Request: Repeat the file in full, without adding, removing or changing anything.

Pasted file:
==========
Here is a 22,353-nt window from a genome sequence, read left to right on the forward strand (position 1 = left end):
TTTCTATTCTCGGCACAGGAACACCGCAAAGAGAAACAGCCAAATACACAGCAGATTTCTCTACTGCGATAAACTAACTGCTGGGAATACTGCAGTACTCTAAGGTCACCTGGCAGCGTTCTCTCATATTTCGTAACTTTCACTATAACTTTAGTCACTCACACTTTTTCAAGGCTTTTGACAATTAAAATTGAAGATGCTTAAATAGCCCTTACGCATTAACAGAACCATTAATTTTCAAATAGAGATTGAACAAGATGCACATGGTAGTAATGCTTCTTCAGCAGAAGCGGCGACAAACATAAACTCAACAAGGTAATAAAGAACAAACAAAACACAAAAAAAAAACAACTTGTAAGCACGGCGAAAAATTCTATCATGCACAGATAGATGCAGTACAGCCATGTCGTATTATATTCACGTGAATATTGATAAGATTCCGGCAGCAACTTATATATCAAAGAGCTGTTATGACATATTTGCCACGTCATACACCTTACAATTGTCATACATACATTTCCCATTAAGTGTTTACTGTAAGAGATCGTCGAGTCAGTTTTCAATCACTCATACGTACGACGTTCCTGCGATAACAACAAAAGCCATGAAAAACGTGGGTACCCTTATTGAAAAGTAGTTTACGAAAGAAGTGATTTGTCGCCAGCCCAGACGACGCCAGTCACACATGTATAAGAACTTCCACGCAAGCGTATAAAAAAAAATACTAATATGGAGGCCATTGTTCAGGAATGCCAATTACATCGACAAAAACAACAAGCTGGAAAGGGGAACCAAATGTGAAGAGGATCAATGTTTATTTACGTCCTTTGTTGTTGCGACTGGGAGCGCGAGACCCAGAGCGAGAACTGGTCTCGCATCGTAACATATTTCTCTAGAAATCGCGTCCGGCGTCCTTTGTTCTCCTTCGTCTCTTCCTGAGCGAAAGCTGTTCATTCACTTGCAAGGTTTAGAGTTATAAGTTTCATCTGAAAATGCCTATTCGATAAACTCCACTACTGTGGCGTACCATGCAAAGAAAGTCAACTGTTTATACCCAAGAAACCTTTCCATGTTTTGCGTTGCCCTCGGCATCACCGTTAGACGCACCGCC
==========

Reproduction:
Here is a 22,353-nt window from a genome sequence, read left to right on the forward strand (position 1 = left end):
TTTCTATTCTCGGCACAGGAACACCGCAAAGAGAAACAGCCAAATACACAGCAGATTTCTCTACTGCGATAAACTAACTGCTGGGAATACTGCAGTACTCTAAGGTCACCTGGCAGCGTTCTCTCATATTTCGTAACTTTCACTATAACTTTAGTCACTCACACTTTTTCAAGGCTTTTGACAATTAAAATTGAAGATGCTTAAATAGCCCTTACGCATTAACAGAACCATTAATTTTCAAATAGAGATTGAACAAGATGCACATGGTAGTAATGCTTCTTCAGCAGAAGCGGCGACAAACATAAACTCAACAAGGTAATAAAGAACAAACAAAACACAAAAAAAAAACAACTTGTAAGCACGGCGAAAAATTCTATCATGCACAGATAGATGCAGTACAGCCATGTCGTATTATATTCACGTGAATATTGATAAGATTCCGGCAGCAACTTATATATCAAAGAGCTGTTATGACATATTTGCCACGTCATACACCTTACAATTGTCATACATACATTTCCCATTAAGTGTTTACTGTAAGAGATCGTCGAGTCAGTTTTCAATCACTCATACGTACGACGTTCCTGCGATAACAACAAAAGCCATGAAAAACGTGGGTACCCTTATTGAAAAGTAGTTTACGAAAGAAGTGATTTGTCGCCAGCCCAGACGACGCCAGTCACACATGTATAAGAACTTCCACGCAAGCGTATAAAAAAAAATACTAATATGGAGGCCATTGTTCAGGAATGCCAATTACATCGACAAAAACAACAAGCTGGAAAGGGGAACCAAATGTGAAGAGGATCAATGTTTATTTACGTCCTTTGTTGTTGCGACTGGGAGCGCGAGACCCAGAGCGAGAACTGGTCTCGCATCGTAACATATTTCTCTAGAAATCGCGTCCGGCGTCCTTTGTTCTCCTTCGTCTCTTCCTGAGCGAAAGCTGTTCATTCACTTGCAAGGTTTAGAGTTATAAGTTTCATCTGAAAATGCCTATTCGATAAACTCCACTACTGTGGCGTACCATGCAAAGAAAGTCAACTGTTTATACCCAAGAAACCTTTCCATGTTTTGCGTTGCCCTCGGCATCACCGTTAGACGCACCGCC